morning Doubleday shocked the hell out of me by sending me
the book cover for Company.
I didn’t even know they’d
started work on it, which was crafty of them. If I had, I would
have been all over them, raising concerns and highlighting
issues. Because I’m helpful like that. Instead: bang! Here it is.
And I like it! The majority of novel covers, in my
humble opinion, blow like crazy, so I’m hugely relieved to get
one that’s clean and cool and kind of intriguing. The design is
by Michael Windsor, the same guy who did
Jennifer Government cover,
so if you noticed a certain similarity of style, well done you.
Now I know what you’re thinking. “Well, Max, that looks all
right, I guess, but… I dunno, what’s the donut for?” To
which I am happy to tell you: oh, you’ll find out.
first put up this web site in early 1999, and oh, what a beauty it was.
It had a picture of the Syrup cover, and little blue bubbles,
and funny hand icons next to the links, and you could only get to it
via “maxxbarry.com,” with the two Xs. I wish I’d kept a copy somewhere,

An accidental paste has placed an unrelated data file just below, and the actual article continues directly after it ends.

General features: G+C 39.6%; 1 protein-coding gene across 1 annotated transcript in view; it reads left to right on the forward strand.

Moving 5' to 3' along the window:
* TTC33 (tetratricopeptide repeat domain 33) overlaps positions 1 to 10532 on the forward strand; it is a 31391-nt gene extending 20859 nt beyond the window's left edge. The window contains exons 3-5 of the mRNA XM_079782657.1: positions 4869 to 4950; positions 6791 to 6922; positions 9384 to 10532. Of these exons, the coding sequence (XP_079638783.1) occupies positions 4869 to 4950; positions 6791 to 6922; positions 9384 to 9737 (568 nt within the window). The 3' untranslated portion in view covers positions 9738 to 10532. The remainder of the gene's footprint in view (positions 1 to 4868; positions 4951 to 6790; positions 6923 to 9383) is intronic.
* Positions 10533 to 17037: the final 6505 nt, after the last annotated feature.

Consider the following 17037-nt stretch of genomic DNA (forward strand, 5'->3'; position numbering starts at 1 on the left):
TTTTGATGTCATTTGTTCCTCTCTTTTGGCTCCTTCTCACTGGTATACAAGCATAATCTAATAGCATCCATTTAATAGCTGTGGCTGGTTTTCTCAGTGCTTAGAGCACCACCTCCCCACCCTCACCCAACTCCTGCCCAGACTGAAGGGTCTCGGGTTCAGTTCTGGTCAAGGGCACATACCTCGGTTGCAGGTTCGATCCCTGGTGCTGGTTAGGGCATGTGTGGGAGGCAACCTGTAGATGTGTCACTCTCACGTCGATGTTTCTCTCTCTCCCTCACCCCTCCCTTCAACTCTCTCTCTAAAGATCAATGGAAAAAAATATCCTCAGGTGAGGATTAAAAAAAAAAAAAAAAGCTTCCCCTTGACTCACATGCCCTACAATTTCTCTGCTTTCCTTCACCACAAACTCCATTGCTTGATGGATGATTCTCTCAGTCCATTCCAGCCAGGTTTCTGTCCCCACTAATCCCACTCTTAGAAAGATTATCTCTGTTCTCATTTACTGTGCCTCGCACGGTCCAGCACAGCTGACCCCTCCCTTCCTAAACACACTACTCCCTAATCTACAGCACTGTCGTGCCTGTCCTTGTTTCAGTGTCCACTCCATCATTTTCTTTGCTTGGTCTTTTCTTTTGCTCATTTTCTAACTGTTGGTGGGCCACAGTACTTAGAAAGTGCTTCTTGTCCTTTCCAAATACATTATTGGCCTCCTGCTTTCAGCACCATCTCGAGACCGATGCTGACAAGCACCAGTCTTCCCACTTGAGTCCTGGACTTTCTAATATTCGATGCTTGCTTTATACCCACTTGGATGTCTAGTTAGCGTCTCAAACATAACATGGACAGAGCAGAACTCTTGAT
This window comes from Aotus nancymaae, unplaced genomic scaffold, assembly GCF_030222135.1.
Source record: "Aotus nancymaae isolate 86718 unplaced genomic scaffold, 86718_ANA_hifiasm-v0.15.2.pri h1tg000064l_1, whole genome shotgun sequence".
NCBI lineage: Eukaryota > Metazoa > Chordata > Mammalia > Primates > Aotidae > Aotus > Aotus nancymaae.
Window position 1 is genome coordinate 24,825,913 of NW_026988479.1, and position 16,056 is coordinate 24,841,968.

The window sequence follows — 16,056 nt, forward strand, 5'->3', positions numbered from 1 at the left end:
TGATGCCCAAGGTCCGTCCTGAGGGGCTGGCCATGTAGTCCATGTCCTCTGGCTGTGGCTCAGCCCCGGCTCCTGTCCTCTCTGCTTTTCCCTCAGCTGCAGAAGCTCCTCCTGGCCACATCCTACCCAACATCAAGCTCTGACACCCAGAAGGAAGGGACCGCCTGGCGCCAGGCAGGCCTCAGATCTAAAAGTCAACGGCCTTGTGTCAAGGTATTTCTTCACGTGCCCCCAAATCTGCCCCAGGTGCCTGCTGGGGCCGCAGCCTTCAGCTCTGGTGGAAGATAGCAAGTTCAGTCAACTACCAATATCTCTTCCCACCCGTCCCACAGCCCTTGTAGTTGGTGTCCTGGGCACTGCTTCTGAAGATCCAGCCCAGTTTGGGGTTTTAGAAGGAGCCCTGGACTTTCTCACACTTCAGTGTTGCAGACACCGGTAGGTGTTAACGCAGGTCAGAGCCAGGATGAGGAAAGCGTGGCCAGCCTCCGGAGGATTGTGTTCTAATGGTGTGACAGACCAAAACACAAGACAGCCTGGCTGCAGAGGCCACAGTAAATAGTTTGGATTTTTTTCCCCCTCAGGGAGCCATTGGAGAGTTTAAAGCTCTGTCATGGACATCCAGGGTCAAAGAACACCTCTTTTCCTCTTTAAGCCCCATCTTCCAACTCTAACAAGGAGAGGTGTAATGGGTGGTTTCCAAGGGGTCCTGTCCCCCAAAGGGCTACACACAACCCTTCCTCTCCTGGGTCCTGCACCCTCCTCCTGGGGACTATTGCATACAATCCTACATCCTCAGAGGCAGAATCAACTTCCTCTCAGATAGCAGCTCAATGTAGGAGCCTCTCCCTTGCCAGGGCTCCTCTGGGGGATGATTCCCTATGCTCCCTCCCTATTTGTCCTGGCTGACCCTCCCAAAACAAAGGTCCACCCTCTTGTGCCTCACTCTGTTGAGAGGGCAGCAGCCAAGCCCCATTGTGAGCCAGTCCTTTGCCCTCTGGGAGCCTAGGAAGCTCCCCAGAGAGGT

but, alas, all that’s left is
carcass courtesy of the
Internet Archive project.
I was very proud of my site, because in 1999 not everyone had
one. It often received as many as 8 visitors a day, spiraling
up to a heady 13 visits per day in July when Syrup was released.
Thirteen! Just imagine, if 13 people visited me in person each day,
I’d be exhausted. Clearly this web site thing was a good idea.
I also started getting e-mails from people who liked my book—not many
e-mails, but a few—which was very exciting and made me feel famous in
a way that the watching my first novel sink
without a trace hadn’t. I decided that I would get more serious about
the web for my second novel, Jennifer Government.
In March 2002 I redesigned the site.
In September I added pages for